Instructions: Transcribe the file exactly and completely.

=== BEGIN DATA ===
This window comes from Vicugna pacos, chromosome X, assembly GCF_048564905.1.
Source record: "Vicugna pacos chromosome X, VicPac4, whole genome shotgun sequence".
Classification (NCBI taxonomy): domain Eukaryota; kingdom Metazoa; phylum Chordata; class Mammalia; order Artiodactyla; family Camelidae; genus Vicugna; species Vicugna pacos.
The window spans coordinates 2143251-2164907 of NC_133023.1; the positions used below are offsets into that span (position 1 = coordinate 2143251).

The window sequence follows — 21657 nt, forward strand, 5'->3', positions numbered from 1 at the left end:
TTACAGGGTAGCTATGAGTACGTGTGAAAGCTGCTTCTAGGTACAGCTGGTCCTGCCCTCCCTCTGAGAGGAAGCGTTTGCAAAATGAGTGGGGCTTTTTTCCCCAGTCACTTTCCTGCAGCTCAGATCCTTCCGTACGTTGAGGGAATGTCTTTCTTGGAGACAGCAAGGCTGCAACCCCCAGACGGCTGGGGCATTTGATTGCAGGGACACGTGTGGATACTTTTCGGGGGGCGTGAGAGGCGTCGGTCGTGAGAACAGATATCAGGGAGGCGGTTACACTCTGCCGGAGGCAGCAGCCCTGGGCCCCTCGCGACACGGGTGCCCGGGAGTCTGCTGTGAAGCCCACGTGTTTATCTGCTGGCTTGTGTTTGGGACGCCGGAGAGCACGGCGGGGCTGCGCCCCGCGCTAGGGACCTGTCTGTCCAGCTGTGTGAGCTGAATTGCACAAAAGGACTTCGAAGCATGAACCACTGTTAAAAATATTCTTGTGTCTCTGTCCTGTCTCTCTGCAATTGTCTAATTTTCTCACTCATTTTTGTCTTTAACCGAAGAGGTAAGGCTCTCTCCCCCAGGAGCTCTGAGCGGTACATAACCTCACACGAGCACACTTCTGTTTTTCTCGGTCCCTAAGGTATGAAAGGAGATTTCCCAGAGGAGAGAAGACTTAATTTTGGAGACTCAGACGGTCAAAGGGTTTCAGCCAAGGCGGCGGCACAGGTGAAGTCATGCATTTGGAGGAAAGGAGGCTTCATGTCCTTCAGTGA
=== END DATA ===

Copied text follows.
This window comes from Vicugna pacos, chromosome X, assembly GCF_048564905.1.
Source record: "Vicugna pacos chromosome X, VicPac4, whole genome shotgun sequence".
Classification (NCBI taxonomy): domain Eukaryota; kingdom Metazoa; phylum Chordata; class Mammalia; order Artiodactyla; family Camelidae; genus Vicugna; species Vicugna pacos.
The window spans coordinates 2143251-2164907 of NC_133023.1; the positions used below are offsets into that span (position 1 = coordinate 2143251).

The window sequence follows — 21657 nt, forward strand, 5'->3', positions numbered from 1 at the left end:
TTACAGGGTAGCTATGAGTACGTGTGAAAGCTGCTTCTAGGTACAGCTGGTCCTGCCCTCCCTCTGAGAGGAAGCGTTTGCAAAATGAGTGGGGCTTTTTTCCCCAGTCACTTTCCTGCAGCTCAGATCCTTCCGTACGTTGAGGGAATGTCTTTCTTGGAGACAGCAAGGCTGCAACCCCCAGACGGCTGGGGCATTTGATTGCAGGGACACGTGTGGATACTTTTCGGGGGGCGTGAGAGGCGTCGGTCGTGAGAACAGATATCAGGGAGGCGGTTACACTCTGCCGGAGGCAGCAGCCCTGGGCCCCTCGCGACACGGGTGCCCGGGAGTCTGCTGTGAAGCCCACGTGTTTATCTGCTGGCTTGTGTTTGGGACGCCGGAGAGCACGGCGGGGCTGCGCCCCGCGCTAGGGACCTGTCTGTCCAGCTGTGTGAGCTGAATTGCACAAAAGGACTTCGAAGCATGAACCACTGTTAAAAATATTCTTGTGTCTCTGTCCTGTCTCTCTGCAATTGTCTAATTTTCTCACTCATTTTTGTCTTTAACCGAAGAGGTAAGGCTCTCTCCCCCAGGAGCTCTGAGCGGTACATAACCTCACACGAGCACACTTCTGTTTTTCTCGGTCCCTAAGGTATGAAAGGAGATTTCCCAGAGGAGAGAAGACTTAATTTTGGAGACTCAGACGGTCAAAGGGTTTCAGCCAAGGCGGCGGCACAGGTGAAGTCATGCATTTGGAGGAAAGGAGGCTTCATGTCCTTCAGTGA